It was a disappointment on touring the British Library on Thursday to be old that on this tour I would see no books. I had hoped to see the Nowell Codex which is the only surviving copy of the epic poem Beowulf.
My disappointment dissipated the following day when I met with a latter day Beowulf.
Morten Nilsson who is the boss at NOW pensions. I imagine the fictional Beowulf to be a calm and hair man who slays monsters and dragons for fun and wanders round the frozen wasteland like an arctic Clint Eastwood.
Morten’s dragons may not be so cinegenic nor as epic, but you can only slay what is put before you and in Lineker-speak “the boy’s done well”.
Who’d have thought that a Dane could set up shop with nothing but a brightly coloured logo and a focus on good member outcomes and three years later have 10% of the auto-enrolment market?
Who’d have thought he’d have done it with just one fund and without any of the gismos – corporate wrap, employee portals and full SIPP functionality?
The clinical excellence of NOW’s product positioning is now being matched by the excellence of its delivery. With Staffcare inside the product and online implementation, NOW is living the dream and any employer struggling to stage because of problems with their provider (or problems with a lack of a provider) would do well to go straight to NOW.
But NOW have always been gracious in sponsoring choice. They co-exist with NEST and do so without the state funding, they co-exist with the leading insurers without the brand and they co-exist with established the resurgent Peoples Pension and the smaller master trusts sitting on our Pension PlayPen platform and helping us deliver online choice.
If this is sounding like an advert, it is because it is. Pension PlayPen will only accept advertising from organisations whose products it believes in and adopt our collaborative approach. We like to thank those like NOW and Legal and General who have sponsored us in our first year of trading.
But on to the substance of my conversation with Morten. We talked of the inevitable consolidation of the single employer occupational DC schemes and weaker master trusts . We talked of the need to formalise governance guidance into “the law”. We talked of individual consolidation of small pots to help organise people’s finances in the New Annuity Framework.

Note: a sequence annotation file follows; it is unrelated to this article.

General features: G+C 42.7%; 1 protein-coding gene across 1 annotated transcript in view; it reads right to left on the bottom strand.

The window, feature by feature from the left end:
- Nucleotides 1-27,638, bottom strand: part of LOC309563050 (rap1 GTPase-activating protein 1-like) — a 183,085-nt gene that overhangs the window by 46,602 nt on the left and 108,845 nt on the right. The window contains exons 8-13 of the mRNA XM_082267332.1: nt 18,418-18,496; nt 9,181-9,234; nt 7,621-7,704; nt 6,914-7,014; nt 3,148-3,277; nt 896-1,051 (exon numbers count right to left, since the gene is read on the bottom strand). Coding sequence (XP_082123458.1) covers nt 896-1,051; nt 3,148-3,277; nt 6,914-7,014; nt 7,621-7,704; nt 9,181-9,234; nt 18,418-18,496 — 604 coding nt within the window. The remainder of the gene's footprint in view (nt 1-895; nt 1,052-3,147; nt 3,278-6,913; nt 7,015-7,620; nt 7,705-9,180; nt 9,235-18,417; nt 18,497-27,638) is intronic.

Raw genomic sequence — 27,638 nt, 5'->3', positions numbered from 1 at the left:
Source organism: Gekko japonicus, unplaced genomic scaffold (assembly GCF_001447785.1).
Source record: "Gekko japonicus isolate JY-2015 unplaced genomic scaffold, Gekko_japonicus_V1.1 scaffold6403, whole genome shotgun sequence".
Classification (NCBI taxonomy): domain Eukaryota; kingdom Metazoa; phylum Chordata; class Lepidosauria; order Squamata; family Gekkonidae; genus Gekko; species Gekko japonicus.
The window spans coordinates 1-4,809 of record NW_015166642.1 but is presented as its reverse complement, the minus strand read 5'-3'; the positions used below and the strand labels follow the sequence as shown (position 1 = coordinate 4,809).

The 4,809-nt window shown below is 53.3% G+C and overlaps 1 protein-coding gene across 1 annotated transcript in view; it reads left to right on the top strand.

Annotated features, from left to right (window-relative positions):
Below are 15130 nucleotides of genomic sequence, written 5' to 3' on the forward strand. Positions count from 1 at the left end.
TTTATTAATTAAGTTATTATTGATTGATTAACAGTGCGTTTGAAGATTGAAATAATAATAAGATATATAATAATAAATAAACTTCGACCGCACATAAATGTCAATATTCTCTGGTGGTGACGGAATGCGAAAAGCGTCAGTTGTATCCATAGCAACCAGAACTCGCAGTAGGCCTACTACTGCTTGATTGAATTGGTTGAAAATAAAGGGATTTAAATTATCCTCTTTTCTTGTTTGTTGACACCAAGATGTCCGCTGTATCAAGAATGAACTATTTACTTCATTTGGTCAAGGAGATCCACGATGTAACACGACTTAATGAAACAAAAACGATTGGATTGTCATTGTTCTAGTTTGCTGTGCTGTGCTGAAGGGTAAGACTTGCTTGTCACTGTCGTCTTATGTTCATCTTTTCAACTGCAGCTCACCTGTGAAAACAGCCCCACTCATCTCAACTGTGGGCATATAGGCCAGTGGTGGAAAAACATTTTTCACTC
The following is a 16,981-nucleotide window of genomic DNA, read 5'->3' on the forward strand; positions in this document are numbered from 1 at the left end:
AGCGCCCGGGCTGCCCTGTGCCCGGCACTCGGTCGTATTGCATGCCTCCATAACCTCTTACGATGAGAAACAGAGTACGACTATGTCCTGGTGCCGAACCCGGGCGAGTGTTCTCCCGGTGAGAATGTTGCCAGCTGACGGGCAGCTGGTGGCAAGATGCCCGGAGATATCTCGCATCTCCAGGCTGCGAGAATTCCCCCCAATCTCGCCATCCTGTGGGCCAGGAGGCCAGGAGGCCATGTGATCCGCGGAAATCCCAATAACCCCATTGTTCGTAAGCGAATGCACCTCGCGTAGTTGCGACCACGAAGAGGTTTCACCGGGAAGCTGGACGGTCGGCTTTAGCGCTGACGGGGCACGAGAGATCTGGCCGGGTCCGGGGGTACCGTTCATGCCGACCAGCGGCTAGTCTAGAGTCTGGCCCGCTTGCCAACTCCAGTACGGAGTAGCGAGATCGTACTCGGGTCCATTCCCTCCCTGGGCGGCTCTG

We talked about how guidance can de delivered without it becoming a sales pitch for advice or for one provider’s solution over another. We discussed how guidance should be paid for.
And we talked about the default offerings of the future, capable of managing not just people’s savings but their spendings. Morten laughed when I reminded him of Victoria Derbyshire’s comment that she hated saving and loved spending and referred to her pension contributions as “spending on retirement”.
Morten reminded me of a conversation with PIMCO who (when promoting their decumulation offering) had made the brilliant point the only time people get certainty about their future income is at retirement.
Morten commented that we all live with uncertainty over our pay; many of us seen our basics fall in the past five years, many of us experience periods where we have no income at all and often we have to take jobs on a lower wage than we have previously enjoyed.
And yet we have an expectation in retirement of a certainty of income which is quite different from anything we have been used to before.
Morten and I talked about what people really want in retirement, of how people can earn in later years and how spending changes over later years.
And with a viking langour, he delivered his coup de grace
“I’m thinking slowly”.
Amidst all the turmoil of battle, Beowulf always remained calm and I suspect he thought slowly too. The consideration with which NOW delivers and will continue to deliver to our expectations depends on Morten thinking slowly.
This article first appeared in http://www.pensionplaypen.com